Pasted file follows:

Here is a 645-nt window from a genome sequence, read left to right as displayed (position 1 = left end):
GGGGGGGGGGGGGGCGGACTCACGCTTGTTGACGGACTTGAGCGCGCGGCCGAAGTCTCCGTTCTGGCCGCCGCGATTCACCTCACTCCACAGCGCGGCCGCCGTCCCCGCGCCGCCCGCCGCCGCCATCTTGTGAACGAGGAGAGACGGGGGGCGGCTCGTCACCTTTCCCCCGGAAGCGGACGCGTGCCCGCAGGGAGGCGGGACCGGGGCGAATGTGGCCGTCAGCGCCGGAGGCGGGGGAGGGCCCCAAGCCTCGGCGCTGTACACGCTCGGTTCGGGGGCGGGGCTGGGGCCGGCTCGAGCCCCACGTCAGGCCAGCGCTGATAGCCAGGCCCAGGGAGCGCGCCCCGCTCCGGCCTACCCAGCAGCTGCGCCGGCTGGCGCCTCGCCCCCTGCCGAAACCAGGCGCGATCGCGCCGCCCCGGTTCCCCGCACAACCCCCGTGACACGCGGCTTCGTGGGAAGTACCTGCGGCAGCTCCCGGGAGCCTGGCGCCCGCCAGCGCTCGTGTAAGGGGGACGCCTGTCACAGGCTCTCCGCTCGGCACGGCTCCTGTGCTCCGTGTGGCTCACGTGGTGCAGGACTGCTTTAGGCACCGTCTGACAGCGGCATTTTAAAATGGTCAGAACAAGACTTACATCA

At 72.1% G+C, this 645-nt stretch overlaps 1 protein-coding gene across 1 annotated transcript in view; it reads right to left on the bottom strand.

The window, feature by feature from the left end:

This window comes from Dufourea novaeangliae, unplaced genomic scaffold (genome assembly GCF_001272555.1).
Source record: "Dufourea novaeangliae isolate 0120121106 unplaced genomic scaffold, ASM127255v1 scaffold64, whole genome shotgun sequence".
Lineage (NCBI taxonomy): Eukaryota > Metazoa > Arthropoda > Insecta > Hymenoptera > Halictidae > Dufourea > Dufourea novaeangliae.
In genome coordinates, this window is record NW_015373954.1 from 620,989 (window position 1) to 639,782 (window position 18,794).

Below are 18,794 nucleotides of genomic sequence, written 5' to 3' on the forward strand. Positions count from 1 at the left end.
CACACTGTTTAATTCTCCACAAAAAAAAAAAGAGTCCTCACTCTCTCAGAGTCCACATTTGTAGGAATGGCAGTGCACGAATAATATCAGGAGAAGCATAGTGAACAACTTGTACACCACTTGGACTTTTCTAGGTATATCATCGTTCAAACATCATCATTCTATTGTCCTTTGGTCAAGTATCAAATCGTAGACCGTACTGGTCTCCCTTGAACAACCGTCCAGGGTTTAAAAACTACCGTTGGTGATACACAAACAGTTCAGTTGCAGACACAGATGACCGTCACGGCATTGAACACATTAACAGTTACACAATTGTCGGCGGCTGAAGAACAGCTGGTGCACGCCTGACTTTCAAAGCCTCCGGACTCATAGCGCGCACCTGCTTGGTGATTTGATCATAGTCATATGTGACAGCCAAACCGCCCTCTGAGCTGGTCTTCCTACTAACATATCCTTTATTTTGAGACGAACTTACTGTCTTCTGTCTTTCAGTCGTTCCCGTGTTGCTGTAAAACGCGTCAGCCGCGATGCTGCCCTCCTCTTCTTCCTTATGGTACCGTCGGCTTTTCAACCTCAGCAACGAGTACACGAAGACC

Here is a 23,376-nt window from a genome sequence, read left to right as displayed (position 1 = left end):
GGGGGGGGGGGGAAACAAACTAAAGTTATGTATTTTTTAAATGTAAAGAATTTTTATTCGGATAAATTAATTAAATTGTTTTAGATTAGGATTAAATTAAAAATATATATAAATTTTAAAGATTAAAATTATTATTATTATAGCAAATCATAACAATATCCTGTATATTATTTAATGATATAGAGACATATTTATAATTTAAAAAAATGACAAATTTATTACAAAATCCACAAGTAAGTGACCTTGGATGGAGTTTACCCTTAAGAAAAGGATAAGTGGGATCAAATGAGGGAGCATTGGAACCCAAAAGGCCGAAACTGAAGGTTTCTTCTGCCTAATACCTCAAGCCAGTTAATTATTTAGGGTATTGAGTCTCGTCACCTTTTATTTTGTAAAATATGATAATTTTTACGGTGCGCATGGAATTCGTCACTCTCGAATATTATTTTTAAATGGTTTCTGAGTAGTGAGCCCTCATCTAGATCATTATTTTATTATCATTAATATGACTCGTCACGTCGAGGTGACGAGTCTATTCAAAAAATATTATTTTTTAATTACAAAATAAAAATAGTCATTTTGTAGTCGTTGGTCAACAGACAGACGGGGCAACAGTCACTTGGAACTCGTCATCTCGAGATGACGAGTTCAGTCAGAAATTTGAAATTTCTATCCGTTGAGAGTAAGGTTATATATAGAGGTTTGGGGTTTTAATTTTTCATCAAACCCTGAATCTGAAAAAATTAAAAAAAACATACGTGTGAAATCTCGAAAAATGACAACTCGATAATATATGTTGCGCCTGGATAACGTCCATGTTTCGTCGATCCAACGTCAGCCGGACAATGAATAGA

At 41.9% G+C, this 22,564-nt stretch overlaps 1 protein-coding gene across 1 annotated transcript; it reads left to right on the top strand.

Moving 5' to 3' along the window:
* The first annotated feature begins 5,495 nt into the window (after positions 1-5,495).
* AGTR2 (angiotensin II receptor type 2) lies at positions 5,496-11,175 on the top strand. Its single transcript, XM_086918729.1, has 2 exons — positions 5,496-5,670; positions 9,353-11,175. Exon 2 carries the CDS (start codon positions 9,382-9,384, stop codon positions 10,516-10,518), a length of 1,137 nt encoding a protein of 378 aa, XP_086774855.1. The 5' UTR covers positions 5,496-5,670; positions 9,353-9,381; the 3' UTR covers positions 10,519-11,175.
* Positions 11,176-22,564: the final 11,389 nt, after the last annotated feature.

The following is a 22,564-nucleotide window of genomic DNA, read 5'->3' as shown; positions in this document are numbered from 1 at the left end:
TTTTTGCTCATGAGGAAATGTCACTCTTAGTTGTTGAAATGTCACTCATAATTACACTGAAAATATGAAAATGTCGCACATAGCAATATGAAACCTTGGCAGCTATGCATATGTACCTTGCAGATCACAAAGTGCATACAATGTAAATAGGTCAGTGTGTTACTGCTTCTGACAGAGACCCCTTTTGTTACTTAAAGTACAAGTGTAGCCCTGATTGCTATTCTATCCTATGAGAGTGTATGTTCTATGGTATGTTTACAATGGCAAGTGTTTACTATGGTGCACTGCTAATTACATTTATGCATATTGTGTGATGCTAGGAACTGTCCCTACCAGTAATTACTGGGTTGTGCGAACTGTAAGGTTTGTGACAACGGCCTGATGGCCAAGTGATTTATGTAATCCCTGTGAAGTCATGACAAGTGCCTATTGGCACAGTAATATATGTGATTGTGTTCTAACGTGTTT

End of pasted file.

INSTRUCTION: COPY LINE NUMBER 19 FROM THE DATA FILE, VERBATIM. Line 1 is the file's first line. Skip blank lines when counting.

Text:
TTTTTGCTCATGAGGAAATGTCACTCTTAGTTGTTGAAATGTCACTCATAATTACACTGAAAATATGAAAATGTCGCACATAGCAATATGAAACCTTGGCAGCTATGCATATGTACCTTGCAGATCACAAAGTGCATACAATGTAAATAGGTCAGTGTGTTACTGCTTCTGACAGAGACCCCTTTTGTTACTTAAAGTACAAGTGTAGCCCTGATTGCTATTCTATCCTATGAGAGTGTATGTTCTATGGTATGTTTACAATGGCAAGTGTTTACTATGGTGCACTGCTAATTACATTTATGCATATTGTGTGATGCTAGGAACTGTCCCTACCAGTAATTACTGGGTTGTGCGAACTGTAAGGTTTGTGACAACGGCCTGATGGCCAAGTGATTTATGTAATCCCTGTGAAGTCATGACAAGTGCCTATTGGCACAGTAATATATGTGATTGTGTTCTAACGTGTTT